The 15 quartets are so remarkable, because no piece is weak. People may have their preferences for one quartet or another, but nothing is worth skipping. For those who prefer their music with a little extra tonal "sugar," the first quartet is wonderful. I love the 4th, 6th, 14th, 15th . . . or more accurately, all of them.

For those who stumbled into the thread despite themselves, I hope you'll sample and seek out more. This is music I discovered when I was mostly interested in post-punk. It's meant for everyone who wants to listen.
posted by ferdydurke at 2:00 PM on October 29, 2011 [2 favorites]

LOL Play the first movement so that flies drop dead in mid-air...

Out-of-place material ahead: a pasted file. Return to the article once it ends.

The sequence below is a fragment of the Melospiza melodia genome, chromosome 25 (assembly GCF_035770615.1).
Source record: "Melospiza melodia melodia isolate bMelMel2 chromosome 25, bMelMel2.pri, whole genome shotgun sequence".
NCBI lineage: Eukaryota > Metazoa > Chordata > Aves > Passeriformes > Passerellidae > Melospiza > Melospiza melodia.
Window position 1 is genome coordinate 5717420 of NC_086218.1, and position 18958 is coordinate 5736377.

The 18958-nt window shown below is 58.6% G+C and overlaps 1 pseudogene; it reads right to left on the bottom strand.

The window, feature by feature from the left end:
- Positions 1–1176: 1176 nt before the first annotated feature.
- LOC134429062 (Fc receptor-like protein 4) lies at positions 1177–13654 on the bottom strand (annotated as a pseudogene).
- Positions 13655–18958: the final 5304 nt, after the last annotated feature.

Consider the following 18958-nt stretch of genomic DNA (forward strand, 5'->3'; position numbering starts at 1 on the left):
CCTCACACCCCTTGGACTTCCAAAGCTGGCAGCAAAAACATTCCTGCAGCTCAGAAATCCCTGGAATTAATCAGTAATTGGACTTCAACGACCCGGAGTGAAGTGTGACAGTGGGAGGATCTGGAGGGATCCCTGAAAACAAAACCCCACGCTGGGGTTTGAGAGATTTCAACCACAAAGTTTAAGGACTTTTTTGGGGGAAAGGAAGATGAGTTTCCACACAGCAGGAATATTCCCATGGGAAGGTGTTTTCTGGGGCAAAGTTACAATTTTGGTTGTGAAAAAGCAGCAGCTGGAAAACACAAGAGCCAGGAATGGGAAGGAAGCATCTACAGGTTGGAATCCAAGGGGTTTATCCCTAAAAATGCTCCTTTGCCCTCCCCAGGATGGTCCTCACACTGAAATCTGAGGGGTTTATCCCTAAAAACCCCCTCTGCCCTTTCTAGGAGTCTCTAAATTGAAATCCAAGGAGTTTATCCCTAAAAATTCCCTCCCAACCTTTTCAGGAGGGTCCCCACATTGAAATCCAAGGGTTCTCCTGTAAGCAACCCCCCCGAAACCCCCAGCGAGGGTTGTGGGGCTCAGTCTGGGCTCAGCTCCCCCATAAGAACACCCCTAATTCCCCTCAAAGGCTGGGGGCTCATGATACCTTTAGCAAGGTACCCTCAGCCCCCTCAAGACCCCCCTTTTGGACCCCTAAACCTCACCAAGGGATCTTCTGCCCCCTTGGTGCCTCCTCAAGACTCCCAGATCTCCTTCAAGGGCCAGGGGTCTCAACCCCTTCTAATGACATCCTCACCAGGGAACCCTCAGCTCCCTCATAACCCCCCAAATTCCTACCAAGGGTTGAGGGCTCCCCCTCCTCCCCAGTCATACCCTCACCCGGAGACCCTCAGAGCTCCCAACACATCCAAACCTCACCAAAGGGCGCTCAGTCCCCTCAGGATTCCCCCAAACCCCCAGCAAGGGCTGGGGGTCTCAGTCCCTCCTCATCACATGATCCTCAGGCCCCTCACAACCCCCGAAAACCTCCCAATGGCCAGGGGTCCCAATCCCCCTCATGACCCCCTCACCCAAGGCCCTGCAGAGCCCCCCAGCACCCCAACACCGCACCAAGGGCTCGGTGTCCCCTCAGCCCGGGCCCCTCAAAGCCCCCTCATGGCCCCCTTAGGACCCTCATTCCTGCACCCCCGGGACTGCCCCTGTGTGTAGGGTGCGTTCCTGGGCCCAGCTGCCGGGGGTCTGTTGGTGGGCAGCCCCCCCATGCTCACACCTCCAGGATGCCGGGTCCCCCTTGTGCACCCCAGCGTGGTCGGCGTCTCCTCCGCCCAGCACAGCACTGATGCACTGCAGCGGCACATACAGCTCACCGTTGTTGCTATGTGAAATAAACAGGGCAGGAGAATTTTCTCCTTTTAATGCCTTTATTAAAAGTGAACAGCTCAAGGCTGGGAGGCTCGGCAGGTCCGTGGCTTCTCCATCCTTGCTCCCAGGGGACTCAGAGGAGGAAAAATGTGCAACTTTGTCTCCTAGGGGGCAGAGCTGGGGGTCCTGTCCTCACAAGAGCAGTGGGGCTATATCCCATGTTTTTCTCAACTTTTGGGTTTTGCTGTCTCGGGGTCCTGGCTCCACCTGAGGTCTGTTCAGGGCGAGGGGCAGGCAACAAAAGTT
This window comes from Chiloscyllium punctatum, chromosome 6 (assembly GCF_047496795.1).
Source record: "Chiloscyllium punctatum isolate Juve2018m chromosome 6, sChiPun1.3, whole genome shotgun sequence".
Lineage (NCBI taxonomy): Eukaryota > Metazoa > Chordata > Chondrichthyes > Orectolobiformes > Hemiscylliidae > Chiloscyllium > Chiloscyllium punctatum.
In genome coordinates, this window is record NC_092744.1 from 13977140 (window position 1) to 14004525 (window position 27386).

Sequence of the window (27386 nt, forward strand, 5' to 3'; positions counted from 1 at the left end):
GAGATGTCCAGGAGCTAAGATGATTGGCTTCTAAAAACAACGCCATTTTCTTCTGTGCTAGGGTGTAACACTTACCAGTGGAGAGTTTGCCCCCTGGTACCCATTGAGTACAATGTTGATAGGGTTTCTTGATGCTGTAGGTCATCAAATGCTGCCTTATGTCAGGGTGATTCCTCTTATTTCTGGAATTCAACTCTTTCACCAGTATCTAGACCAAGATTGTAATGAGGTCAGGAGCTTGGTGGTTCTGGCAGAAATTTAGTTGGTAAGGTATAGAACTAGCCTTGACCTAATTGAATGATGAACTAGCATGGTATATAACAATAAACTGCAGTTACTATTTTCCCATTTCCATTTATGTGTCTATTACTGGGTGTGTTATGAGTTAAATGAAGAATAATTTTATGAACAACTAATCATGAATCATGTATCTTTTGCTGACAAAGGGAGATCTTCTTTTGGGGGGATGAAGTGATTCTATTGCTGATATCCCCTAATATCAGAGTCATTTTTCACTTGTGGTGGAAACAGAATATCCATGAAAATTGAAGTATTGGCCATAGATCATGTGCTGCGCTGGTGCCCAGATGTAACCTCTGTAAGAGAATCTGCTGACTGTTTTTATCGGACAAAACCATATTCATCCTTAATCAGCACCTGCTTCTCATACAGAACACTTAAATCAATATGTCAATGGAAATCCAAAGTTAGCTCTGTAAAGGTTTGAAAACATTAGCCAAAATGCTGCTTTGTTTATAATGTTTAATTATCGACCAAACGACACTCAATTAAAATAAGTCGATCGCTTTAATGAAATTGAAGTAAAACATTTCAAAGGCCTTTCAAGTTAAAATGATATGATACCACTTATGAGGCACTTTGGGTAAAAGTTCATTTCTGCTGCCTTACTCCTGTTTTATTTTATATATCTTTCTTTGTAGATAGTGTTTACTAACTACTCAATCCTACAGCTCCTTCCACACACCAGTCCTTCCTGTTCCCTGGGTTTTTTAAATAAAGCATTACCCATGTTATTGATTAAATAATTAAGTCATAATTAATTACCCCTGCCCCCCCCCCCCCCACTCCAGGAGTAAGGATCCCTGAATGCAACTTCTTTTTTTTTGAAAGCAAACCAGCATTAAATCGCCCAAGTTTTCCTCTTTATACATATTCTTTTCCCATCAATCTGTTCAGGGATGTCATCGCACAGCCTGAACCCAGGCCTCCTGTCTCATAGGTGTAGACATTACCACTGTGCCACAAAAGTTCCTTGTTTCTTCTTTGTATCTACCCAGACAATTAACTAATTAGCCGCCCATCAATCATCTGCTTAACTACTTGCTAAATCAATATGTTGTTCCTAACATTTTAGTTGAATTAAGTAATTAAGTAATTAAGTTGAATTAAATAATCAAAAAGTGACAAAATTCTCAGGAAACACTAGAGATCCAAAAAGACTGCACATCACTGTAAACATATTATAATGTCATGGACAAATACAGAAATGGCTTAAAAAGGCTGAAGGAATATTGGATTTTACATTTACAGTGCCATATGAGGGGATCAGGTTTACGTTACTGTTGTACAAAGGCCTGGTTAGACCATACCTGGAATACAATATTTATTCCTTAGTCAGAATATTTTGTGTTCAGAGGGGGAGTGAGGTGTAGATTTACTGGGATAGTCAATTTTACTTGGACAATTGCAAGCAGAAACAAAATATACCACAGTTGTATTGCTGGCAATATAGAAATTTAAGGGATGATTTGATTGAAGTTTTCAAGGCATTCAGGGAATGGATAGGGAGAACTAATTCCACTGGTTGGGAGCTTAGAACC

I think they must have lifted that line from the Schoenberg fan page.

Oh wait, there is no Schoenberg fan page.
posted by Twang at 4:15 PM on October 29, 2011 [1 favorite]

Fact: Anyone who likes punk or noise will easily relate to the Shostakovich string quartets. There are insanely brain-punching moments in all of them.

Dang, I wish I had time to fully respond to this but I've got to bike to the symphony in the next 30 minutes. Nelson: I bought the Fitzwilliam, too, after reading a bunch of reviews, and it's fantastic; one of my favorite music objects ever. You've made a great choice.

People may have their preferences for one quartet or another, but nothing is worth skipping.